Honda takes me further up the road. One mile beyond Wangsaothang, a huge display announces "Khow Yai Waterfall", which is in no map or guide book. Now this cascade is different: They do have water trickling down a rock, but mostly it looks like a low key botanical garden with neat concrete stairways, lots of planted flowers, butterflies and delightful shady picnic banks and salas. Another great view from the top, and guess what, they charge 20 baht and do sell cold drinks. On the top level I follow the creek that's feeding the fall and walk into the bushes. There I encounter the ubiquitous blue hoses that bring water to the fruit orchards all over the isle – and here they are used to fuel an artificial waterfall over a previously dry rocky wall. What do you think, do they pump in the water at business hours only? Heck, waterfalls seem big business.

Into the Hills

There is only about 1,5 liters of gasoline left and a long way back home, but I keep driving uphill. The views back to the coast are too rewarding. Along the steep road, there are more businesses. You can pay ten baht for entering another view point sala – and I do, as I really want to see the scenery from every possible angle. But construction noise from other, half-finished salas disturbs the peace.

Motosai, don't stop now! On the very steep road, Honda and I noisily crawl further up in low gear, in search of the ultimate view. Red dirt replaces the asphalt, and then I am up there – on first floor Samui, about 500 to 600 meters above sea level. I've reached peaceful grassy flowery meadows that remind me of springtime in the Californian High Sierra or in Switzerland's Berner Oberland. Bees and other creatures are humming busily, and the palms gave way to mostly fruit trees now. I pick up a familiar vomit-like smell – durians seem to be a major crop on Samui's top. They grow other fruit, too; I can't name it, but I can eat it! I feel quite alone. The default blue water hoses criss-cross the orchards, but there are very few houses. For some time I don't meet any people, then just a few field workers with a shy smile in a curve. Busy westernized lowland Samui seems like a distant crazy world, seen from up here. For miles on end I don't encounter any tour-internet-rental shops and no spa retreats either, which adds to the almost un-Samuian air up here.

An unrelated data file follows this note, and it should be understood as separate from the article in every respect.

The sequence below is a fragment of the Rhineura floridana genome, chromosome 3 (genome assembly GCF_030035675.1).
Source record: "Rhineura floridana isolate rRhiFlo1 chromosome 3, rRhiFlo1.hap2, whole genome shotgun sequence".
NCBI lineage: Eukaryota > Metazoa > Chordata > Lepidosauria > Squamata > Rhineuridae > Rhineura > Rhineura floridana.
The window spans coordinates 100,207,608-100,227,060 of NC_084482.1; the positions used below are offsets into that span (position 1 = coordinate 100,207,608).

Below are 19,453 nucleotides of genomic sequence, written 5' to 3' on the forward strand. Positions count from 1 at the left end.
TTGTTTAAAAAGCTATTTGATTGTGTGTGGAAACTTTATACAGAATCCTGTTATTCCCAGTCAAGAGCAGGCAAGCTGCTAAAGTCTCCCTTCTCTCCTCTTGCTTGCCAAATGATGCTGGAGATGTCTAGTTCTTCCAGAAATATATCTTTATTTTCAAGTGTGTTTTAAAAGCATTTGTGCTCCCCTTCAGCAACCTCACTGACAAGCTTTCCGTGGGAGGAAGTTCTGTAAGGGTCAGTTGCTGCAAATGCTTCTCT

I discover a small guesthouse on one of the highest hills; they serve delicious steamed coffee on a rooftop-terrace with gorgeous island-wide views. Hey, they even rent, and after inspecting the rooms, I decide to come back to Samui's higher grounds for a night tomorrow. It looks squeaky clean, so for once I will try to cope with a shared bathroom and no air-con. Depending on who you ask, it is 400 or 500 baht without breakfast, but I am willing to pay any price for a break from Chaweng beach.